Liked by 1 person

  18. Thank you for letting us come to know your friend, too, in this small way. My own heart feels fuller, taking in your sadness and your love. Sympathies to you and all of Viv’s community in your loss…

    Liked by 1 person

  19. Maggie: Yes she was a remarkable woman who exuded greatness in a humble way. Greatness being her strong capacity to give to each what they needed and surprise them with more. thanks dave
    p.s.come to the Remembrance event at the library this Friday at 6:30 to celebrate her life.

    Liked by 1 person

  20. Awwwww Maggie. I’m so sorry you lost a friend. She sounds wonderful. This is a wonderful tribute.

    Liked by 1 person

    • Thank you Dawn. We were just getting to the stage where we were feeling comfortable dropping by, calling to check in, that sort of thing.
      We double-checked our house journal – our friendship with Viv started just 6 months ago. sigh

      Like

  21. I went and read her obituary. She was a librarian! I know I would have loved her.

    Liked by 1 person

    • She was, and darn proud of it, too!

      Viv helped out at the Cobalt Library and at her friend’s bookstore. You could always tell when she had been working there because the books were aligned on the shelves in military precision.

      Like

      • Maggie, Viv spent the last year or so sorting the boxes of reference books (over 40 of them) and arranging them in proper order in the Resource Room at The Bunker Military Museum. And there are some remaining boxes not sorted and none of us want to touch them. After all, it is/was Vivian’s project. A large void remains.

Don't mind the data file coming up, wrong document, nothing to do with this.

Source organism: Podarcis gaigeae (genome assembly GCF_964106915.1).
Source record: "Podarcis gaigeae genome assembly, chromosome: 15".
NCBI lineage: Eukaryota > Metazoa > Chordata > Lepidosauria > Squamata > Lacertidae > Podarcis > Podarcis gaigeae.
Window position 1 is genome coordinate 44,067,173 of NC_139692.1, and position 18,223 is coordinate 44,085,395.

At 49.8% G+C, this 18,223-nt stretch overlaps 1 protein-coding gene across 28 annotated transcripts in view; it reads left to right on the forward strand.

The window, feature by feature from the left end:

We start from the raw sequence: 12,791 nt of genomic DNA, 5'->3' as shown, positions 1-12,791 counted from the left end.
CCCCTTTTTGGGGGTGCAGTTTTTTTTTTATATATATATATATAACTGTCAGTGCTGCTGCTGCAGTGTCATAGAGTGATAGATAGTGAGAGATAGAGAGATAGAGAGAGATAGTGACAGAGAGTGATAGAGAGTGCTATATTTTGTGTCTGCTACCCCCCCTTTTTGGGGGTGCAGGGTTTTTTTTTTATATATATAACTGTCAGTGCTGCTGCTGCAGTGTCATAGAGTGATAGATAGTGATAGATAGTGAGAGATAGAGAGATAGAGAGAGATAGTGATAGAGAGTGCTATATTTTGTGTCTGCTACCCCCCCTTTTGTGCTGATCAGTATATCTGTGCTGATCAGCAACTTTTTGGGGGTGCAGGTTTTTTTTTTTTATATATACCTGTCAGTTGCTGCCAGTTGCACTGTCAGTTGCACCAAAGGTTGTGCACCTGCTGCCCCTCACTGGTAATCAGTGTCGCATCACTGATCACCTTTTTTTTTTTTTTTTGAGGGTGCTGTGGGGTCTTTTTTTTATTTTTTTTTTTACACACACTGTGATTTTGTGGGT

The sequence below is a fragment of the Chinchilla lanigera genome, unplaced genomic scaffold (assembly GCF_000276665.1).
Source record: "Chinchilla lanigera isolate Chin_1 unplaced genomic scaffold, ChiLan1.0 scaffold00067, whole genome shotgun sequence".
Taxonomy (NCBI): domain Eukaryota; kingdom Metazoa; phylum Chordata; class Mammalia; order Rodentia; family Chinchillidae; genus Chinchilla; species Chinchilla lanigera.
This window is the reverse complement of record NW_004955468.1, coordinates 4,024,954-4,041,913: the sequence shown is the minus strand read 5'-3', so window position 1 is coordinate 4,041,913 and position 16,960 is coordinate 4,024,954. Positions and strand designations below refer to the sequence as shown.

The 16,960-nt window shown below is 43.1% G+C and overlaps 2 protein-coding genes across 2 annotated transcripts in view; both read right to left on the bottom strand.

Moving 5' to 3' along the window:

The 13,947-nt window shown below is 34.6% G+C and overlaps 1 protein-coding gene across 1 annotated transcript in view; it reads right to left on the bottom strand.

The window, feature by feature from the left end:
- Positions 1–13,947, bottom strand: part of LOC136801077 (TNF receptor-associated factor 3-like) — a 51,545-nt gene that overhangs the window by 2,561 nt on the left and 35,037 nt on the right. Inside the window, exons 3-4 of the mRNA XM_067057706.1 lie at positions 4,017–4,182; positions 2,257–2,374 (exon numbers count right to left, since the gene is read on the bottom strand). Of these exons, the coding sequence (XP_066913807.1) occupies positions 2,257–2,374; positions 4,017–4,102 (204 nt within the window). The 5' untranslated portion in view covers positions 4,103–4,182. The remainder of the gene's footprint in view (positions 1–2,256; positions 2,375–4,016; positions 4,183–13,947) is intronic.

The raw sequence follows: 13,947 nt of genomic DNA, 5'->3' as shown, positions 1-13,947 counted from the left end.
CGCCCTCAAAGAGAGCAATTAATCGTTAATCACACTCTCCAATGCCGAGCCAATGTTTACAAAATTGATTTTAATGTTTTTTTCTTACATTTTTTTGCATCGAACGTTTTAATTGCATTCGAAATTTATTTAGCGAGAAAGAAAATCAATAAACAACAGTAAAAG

And I miss her ‘breezing’ into The Bunker, standing at the Orderly Room desk before the door alarm even sounded and saying something like “Marg, I think the best thing for The Bunker to do is …… “. And she’d wiggle the end of a finger or two, turn around and was gone. A couple of years ago, a summer student was seated at the computer and Vivian came ‘flying in’, stated her piece and immediately left. The student looked up at me and said, with huge eyes, “What just happened?” Vivian got quite a chuckle about that event when I saw her a day or two later & told her of the poor gals reaction to her previous visit.
        We are all the richer for having known her!!!

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        • Oh, Marg, your story paints the perfect portrait of Viv. She was exactly like that during phone conversations – she’d call, announce herself, “Maggie, this is Vivian Hylands. I want to tell you about my thoughts on … and then, with hardly a beat, “Well, good bye.” I rarely spoke a word in those conversations. Now that I understand that it was her habit, I don’t feel so confused!

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  22. I’m so sorry for your loss! Vivian sounds like one of those rare people who manage to make a positive impact on everyone they meet. This is a wonderful tribute, and I hope we can all learn a good lesson from the example she set.

    Like

  23. Perhaps the greatest tribute someone can have is that others were touched by you in a positive way, and it sounds like your friend, Vivian, was that kind of person.

    Liked by 1 person

  24. My condolences. You have captured her spirit admirably in this post, I am sure.

    Liked by 1 person